No Prejudice Necessary to Deny Coverage for an Insured’s Late Notice under Consecutive Claims-Made-and-Reported Policies

A federal court in Alaska has granted summary judgment in favor of an insurer, holding that coverage was precluded by the insured’s failure to report a claim made during the first of two consecutive policy periods until after the inception of the second policy period. Alaska Interstate Constr., LLC v. Crum & Forster Spec. Ins. Co., 2015 WL 7253673 (D. Alaska. Nov. 17, 2015). In so holding, the court rejected the “notice-prejudice” rule for claims-made-and-reported policies under Alaska law.

The insured, an engineering and construction-related company, sought coverage under an E&O policy for an underlying suit alleging that the insured improperly inflated charges while providing soil remediation services. The underlying suit was filed during the first of two consecutive claims-made-and-reported policy periods, but the insured waited until five months after the inception of the second policy period to tender the claim to its insurer. The insurer denied coverage, and the insured filed a declaratory judgment action.

The court held that coverage was precluded by the insured’s failure to meet the policy requirement that a claim be both made and reported during the policy period. The court rejected the insured’s argument that, where there have been consecutive policy renewals, the “policy period” begins with the inception of the first policy and ends with the termination of the last policy. According to the court, the “policy period” in a claims-made-and-reported policy is the specific dates of each policy and is “not enlarged with each renewal.” In addition, the court rejected the insured’s argument that the insurer was required to show prejudice due to the insured’s five-month delay. The court predicted that the Alaska Supreme Court would not extend the “notice-prejudice” rule to claims-made-and-reported policies.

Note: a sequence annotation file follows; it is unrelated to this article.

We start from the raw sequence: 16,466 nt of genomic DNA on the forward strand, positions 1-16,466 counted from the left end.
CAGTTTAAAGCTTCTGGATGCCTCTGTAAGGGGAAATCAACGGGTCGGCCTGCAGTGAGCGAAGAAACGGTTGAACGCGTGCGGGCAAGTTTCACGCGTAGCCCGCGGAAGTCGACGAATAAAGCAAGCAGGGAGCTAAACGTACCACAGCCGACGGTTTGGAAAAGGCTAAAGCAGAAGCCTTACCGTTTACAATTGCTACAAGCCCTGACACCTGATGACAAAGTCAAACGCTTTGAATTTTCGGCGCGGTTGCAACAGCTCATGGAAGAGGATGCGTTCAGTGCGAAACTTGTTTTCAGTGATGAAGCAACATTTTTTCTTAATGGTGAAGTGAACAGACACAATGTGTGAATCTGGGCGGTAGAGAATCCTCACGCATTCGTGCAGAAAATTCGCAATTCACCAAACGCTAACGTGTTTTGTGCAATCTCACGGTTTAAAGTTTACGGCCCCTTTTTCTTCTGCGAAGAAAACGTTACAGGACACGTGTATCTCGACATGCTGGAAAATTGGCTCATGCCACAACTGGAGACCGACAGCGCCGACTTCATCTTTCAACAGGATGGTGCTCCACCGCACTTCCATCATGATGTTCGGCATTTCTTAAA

The court also held that coverage was barred by the policy’s condition that, prior to the inception of a policy period, “no insured had knowledge of any ‘wrongful act’ that could reasonably give rise to a ‘claim.’” Thus, even if the claim was deemed made and reported during the second policy period, there was no coverage because the insured admitted that it was aware during the first policy period of allegations of a wrongful act that gave rise to the claim.

Wiley Executive Summary

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